Nomads of Outer Mongolia


Outer Mongolia is defined as the landlocked country bordering Russia in the north and China to the south, east and west. 

Fifty percent of Mongolian people are pastoral nomads or semi-nomadic, moving from place to place raising herds, driving them and moving with them to spring, summer, autumn and winter feeding grounds.  They live in felt tents called gers and use horses, camels and motorcycles as vital means of transportation.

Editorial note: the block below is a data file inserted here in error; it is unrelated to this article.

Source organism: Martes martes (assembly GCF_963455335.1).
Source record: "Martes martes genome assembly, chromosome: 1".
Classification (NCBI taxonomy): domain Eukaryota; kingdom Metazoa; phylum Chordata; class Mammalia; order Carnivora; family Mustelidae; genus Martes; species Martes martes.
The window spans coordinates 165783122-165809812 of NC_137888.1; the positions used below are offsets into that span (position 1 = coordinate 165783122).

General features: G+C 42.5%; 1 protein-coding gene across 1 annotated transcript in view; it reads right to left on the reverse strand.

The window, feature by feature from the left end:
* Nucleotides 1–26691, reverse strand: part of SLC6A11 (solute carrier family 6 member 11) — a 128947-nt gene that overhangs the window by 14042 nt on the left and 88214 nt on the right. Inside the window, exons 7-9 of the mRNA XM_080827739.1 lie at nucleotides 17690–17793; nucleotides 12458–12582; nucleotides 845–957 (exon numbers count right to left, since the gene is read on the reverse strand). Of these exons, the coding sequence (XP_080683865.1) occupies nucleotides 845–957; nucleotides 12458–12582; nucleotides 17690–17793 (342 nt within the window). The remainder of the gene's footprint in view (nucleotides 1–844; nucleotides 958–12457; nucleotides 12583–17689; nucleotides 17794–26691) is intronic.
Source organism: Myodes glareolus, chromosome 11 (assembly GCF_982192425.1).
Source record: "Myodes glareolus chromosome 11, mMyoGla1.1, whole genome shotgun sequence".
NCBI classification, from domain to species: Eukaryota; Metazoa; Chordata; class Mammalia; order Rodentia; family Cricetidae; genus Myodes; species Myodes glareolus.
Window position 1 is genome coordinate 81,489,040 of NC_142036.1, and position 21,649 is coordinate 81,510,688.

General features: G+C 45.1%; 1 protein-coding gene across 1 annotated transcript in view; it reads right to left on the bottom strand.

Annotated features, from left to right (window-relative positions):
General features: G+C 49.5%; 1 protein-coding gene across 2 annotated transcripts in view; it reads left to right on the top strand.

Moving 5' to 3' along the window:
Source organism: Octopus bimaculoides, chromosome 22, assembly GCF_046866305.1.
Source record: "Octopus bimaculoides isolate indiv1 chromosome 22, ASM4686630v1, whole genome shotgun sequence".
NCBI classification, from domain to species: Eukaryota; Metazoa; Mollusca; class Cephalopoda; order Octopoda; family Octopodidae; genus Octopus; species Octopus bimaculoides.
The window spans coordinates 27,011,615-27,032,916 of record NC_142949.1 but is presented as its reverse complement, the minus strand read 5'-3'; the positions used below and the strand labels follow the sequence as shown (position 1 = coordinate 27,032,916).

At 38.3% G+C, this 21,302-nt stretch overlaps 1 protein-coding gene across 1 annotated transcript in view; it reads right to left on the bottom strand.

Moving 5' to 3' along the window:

The southern third of Mongolia consists of the Gobi Desert with treeless plains and scattered grasslands, and although there is herding activity there, most reside in the rest of the country which is made up of grassy steppe and mountain steppe.  Mongolian nomads define themselves as the “people of the five animals” using the resources of horses, cattle (and yaks), sheep, goats and Bactrian (two humped) camels.  They donate their day to caring for their animals, shearing sheep, combing cashmere goats, making woolen felt and milking horses and cows for cheese and other dairy products. 


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